Liberation : Being the Adventures of the Slick Six After the Collapse of the United States of America

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From the author of the literary pulp phenomenon "Spaceman Blues" comes a future history cautionary tale, a heist movie in the style of a hippie novel."""Liberation" is a speculation on life in near-future America after the country suffers an economic cataclysm that leads to the resurgence of ghosts of its past such as the human slave trade. Our heroes are the Slick Six, a group of international criminals who set out to alleviate the worst of these conditions and put America on the road to recovery. "Liberation" is a story about living down the past, personally and nationally; about being able to laugh at the punch line to the long, dark joke of American history.Slattery's prose moves seamlessly between present and past, action and memory. With "Liberation," he celebrates the resilience and ingenuity of the American more

Product details

  • Paperback | 299 pages
  • 139.7 x 208.28 x 22.86mm | 362.87g
  • Tor Books
  • New York, NY, United States
  • English
  • First.
  • black & white illustrations
  • 0765320460
  • 9780765320469
  • 611,196

Review quote

"Brian Francis Slattery's dystopian second novel, "Liberation" has many brilliant ideas, but its depiction of a 21st century revival of slavery is really what burns it into your memory.... it's a book that rewards attention, and you'll find yourself flipping back after you finish it to find the best parts of its off-kilter odyssey and piece together new connections between its huge and memorable cast of characters. It's also a book that gets even better on the second read, as you pick up on stuff and make more of the connections between the characters. Most of all, the book's vision of a post-U.S.A. America will stick with you afterwards, haunting you and maybe thrilling you." --io9 Praise for "Spaceman Blues" "A 21st-century New York City novel....with a remarkably light touch and some delicious prose.... Early reviews of "Spaceman Blues" threw around the names of Pynchon, Doctorow, and Dick as stylistic touchstones. But Slattery should really be considered alongside NYC homeboys like Lethem and Shteyngart, the former for his loving tweaks of vintage pulp, the latter for his sharp immigrant comedy." --Will Hermes, "The Village Voice" "The book is a marvel: funny, weird, touching, a joy to read not just for its music and its imagination, but for the generous and intelligent view of life that it offers.... A singular book, offering its own riffs on the joys and pains of life and its own rifts across the surface of our shared delusions and commingled dreams." --Matthew Cheney, "Las Vegas"" Weekly" "For fans of: the surreal odyssey of Ralph Ellison's "Invisible Man"; "Plan 9 from Outer Space."... For all its colorful characters and gonzo thrills, Slattery's debut is first and foremost a moving portrait of Wendell's griefs." --"Entertainment Weekly "(Grade: A-) "Slattery's debut is a kaleidoscopic celebration of the immigrant experience. Pynchon crossed with Steinbeck, painted by Dali impossible to summarize, swinging from the surshow more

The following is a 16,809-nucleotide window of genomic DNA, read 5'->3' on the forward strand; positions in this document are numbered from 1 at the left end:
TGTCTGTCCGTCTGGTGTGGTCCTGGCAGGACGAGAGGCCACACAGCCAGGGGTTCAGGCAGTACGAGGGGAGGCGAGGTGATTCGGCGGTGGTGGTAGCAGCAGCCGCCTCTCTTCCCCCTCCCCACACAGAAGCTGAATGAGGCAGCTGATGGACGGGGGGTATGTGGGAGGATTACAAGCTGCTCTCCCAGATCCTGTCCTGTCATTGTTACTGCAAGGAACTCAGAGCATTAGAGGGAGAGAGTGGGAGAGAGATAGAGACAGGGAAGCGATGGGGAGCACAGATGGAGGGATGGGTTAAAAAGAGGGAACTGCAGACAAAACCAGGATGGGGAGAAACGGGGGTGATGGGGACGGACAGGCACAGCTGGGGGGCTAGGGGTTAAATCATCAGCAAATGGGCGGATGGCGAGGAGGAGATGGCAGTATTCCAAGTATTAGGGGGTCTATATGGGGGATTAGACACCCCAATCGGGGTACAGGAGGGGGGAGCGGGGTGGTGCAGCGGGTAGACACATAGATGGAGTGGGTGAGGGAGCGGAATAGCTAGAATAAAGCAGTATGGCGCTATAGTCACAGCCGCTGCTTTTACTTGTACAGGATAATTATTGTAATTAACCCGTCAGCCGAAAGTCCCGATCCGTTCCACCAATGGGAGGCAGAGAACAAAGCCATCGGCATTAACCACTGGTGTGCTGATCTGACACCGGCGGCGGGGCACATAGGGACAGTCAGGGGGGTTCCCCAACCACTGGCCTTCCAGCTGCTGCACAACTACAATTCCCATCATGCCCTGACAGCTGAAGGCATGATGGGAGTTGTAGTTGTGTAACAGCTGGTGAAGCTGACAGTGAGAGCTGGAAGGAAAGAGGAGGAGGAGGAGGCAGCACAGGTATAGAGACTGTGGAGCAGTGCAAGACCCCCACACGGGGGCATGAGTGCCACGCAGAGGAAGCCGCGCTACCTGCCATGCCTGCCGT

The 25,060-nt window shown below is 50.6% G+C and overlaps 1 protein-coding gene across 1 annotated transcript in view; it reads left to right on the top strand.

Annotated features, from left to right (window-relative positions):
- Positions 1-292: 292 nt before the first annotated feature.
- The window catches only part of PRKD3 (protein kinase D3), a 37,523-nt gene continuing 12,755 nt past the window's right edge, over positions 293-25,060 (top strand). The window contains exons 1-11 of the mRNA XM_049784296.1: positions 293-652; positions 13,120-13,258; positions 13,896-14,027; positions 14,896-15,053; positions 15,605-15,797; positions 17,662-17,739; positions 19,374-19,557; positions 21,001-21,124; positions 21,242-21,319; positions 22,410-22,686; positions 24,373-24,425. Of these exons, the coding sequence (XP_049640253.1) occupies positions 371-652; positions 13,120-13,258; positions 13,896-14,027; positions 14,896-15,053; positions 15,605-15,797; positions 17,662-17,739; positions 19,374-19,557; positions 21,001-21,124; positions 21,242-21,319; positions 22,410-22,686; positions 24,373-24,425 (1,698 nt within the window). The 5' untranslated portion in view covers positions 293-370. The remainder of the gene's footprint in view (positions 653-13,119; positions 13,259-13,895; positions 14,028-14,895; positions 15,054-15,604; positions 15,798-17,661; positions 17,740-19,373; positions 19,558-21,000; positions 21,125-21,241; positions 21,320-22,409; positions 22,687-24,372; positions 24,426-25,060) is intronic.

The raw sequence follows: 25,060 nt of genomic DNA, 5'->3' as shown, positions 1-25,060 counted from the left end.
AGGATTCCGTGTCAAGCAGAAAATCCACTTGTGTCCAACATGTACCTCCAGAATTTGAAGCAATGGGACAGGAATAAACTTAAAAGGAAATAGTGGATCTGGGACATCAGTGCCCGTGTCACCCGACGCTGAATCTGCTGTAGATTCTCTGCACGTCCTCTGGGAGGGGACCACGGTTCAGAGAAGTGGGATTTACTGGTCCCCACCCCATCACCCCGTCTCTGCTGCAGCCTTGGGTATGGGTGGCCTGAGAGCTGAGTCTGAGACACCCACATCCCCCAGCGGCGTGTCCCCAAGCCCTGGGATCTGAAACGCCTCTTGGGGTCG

About Brian Francis Slattery

Brian Francis Slattery edits public-policy publications dealing mostly with economics and economic issues; he is also an editor of the "New Haven Review," a literary journal. When not editing, he plays the fiddle and banjo. He also writes occasional nonfiction pieces about public policy and the arts, mostly for his local alternative weekly. He is the author of one previous novel, "Spaceman Blues," and lives just outside of New Haven, Connecticut with his more

Rating details

571 ratings
3.62 out of 5 stars
5 20% (114)
4 39% (225)
3 28% (161)
2 8% (48)
1 4% (23)
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